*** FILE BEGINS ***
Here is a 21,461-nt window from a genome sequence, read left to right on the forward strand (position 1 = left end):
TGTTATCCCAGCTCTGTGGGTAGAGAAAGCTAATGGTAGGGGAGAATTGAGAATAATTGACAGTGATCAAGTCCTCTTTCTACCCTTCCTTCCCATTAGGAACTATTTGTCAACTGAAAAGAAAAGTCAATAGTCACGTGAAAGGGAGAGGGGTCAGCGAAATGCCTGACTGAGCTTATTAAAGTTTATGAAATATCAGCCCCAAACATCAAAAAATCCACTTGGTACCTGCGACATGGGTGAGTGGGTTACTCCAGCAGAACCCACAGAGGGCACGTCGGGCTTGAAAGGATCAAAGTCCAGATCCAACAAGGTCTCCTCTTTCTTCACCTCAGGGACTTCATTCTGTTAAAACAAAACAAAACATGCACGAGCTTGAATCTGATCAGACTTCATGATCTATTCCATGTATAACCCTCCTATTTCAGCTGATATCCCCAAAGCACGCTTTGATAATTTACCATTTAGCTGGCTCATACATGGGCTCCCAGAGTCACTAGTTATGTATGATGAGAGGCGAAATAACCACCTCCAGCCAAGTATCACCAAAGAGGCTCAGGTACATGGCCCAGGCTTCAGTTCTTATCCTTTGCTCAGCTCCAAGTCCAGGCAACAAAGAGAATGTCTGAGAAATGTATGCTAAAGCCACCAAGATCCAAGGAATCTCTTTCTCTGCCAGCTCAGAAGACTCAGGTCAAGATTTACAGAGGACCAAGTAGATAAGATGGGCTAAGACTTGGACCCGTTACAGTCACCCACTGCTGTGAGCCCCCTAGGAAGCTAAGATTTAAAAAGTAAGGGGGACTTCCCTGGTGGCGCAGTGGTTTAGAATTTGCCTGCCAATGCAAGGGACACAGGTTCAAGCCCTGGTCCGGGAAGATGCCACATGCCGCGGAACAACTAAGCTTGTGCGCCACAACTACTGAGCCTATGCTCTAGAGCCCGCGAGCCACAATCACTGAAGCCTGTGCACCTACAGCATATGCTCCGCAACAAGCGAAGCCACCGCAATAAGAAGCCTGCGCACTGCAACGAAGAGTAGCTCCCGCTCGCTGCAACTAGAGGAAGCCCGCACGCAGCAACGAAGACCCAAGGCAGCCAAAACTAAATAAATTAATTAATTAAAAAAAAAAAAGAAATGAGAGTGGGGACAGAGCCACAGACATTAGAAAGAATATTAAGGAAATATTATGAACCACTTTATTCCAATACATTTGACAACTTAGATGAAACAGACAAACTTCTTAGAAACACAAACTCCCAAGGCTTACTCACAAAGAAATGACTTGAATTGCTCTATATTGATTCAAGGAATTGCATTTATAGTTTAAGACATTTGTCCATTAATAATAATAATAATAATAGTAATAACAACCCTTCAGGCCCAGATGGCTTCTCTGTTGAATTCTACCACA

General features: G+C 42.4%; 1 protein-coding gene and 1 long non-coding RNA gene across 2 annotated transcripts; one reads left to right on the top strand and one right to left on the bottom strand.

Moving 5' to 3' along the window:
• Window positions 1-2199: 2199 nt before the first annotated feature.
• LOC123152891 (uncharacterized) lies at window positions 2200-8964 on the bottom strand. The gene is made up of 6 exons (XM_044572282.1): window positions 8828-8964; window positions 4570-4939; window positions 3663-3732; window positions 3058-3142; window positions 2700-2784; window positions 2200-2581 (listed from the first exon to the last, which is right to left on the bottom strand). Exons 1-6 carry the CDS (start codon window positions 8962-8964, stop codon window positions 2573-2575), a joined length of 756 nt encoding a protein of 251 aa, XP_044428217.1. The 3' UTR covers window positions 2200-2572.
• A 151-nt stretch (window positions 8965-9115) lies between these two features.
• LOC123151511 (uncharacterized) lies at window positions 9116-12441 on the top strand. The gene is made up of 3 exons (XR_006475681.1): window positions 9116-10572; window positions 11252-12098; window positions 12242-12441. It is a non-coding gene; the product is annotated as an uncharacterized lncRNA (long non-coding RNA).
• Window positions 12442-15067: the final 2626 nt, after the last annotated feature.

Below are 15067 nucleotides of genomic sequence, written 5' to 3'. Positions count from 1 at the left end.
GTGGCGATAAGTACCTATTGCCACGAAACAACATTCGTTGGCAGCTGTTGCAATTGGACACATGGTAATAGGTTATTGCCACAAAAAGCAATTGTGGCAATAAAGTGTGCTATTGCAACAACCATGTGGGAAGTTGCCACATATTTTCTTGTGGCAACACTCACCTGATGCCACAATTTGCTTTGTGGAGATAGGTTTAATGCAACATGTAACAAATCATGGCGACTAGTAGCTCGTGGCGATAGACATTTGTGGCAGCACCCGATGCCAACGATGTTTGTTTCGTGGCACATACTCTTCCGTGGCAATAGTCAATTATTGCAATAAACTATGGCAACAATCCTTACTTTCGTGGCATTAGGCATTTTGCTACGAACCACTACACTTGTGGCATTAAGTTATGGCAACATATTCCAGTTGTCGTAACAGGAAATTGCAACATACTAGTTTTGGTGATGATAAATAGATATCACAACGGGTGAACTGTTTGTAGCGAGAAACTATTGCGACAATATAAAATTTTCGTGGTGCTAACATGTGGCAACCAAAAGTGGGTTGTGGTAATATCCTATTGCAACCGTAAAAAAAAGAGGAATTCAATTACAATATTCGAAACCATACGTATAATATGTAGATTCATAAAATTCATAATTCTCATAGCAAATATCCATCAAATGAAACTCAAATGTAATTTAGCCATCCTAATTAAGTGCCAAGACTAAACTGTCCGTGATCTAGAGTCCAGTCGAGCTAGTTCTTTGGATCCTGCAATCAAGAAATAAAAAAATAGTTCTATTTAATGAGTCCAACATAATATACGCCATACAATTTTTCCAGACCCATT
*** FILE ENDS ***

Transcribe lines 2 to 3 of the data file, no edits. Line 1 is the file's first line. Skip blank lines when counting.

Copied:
TGTTATCCCAGCTCTGTGGGTAGAGAAAGCTAATGGTAGGGGAGAATTGAGAATAATTGACAGTGATCAAGTCCTCTTTCTACCCTTCCTTCCCATTAGGAACTATTTGTCAACTGAAAAGAAAAGTCAATAGTCACGTGAAAGGGAGAGGGGTCAGCGAAATGCCTGACTGAGCTTATTAAAGTTTATGAAATATCAGCCCCAAACATCAAAAAATCCACTTGGTACCTGCGACATGGGTGAGTGGGTTACTCCAGCAGAACCCACAGAGGGCACGTCGGGCTTGAAAGGATCAAAGTCCAGATCCAACAAGGTCTCCTCTTTCTTCACCTCAGGGACTTCATTCTGTTAAAACAAAACAAAACATGCACGAGCTTGAATCTGATCAGACTTCATGATCTATTCCATGTATAACCCTCCTATTTCAGCTGATATCCCCAAAGCACGCTTTGATAATTTACCATTTAGCTGGCTCATACATGGGCTCCCAGAGTCACTAGTTATGTATGATGAGAGGCGAAATAACCACCTCCAGCCAAGTATCACCAAAGAGGCTCAGGTACATGGCCCAGGCTTCAGTTCTTATCCTTTGCTCAGCTCCAAGTCCAGGCAACAAAGAGAATGTCTGAGAAATGTATGCTAAAGCCACCAAGATCCAAGGAATCTCTTTCTCTGCCAGCTCAGAAGACTCAGGTCAAGATTTACAGAGGACCAAGTAGATAAGATGGGCTAAGACTTGGACCCGTTACAGTCACCCACTGCTGTGAGCCCCCTAGGAAGCTAAGATTTAAAAAGTAAGGGGGACTTCCCTGGTGGCGCAGTGGTTTAGAATTTGCCTGCCAATGCAAGGGACACAGGTTCAAGCCCTGGTCCGGGAAGATGCCACATGCCGCGGAACAACTAAGCTTGTGCGCCACAACTACTGAGCCTATGCTCTAGAGCCCGCGAGCCACAATCACTGAAGCCTGTGCACCTACAGCATATGCTCCGCAACAAGCGAAGCCACCGCAATAAGAAGCCTGCGCACTGCAACGAAGAGTAGCTCCCGCTCGCTGCAACTAGAGGAAGCCCGCACGCAGCAACGAAGACCCAAGGCAGCCAAAACTAAATAAATTAATTAATTAAAAAAAAAAAAGAAATGAGAGTGGGGACAGAGCCACAGACATTAGAAAGAATATTAAGGAAATATTATGAACCACTTTATTCCAATACATTTGACAACTTAGATGAAACAGACAAACTTCTTAGAAACACAAACTCCCAAGGCTTACTCACAAAGAAATGACTTGAATTGCTCTATATTGATTCAAGGAATTGCATTTATAGTTTAAGACATTTGTCCATTAATAATAATAATAATAATAGTAATAACAACCCTTCAGGCCCAGATGGCTTCTCTGTTGAATTCTACCACA

General features: G+C 42.4%; 1 protein-coding gene and 1 long non-coding RNA gene across 2 annotated transcripts; one reads left to right on the top strand and one right to left on the bottom strand.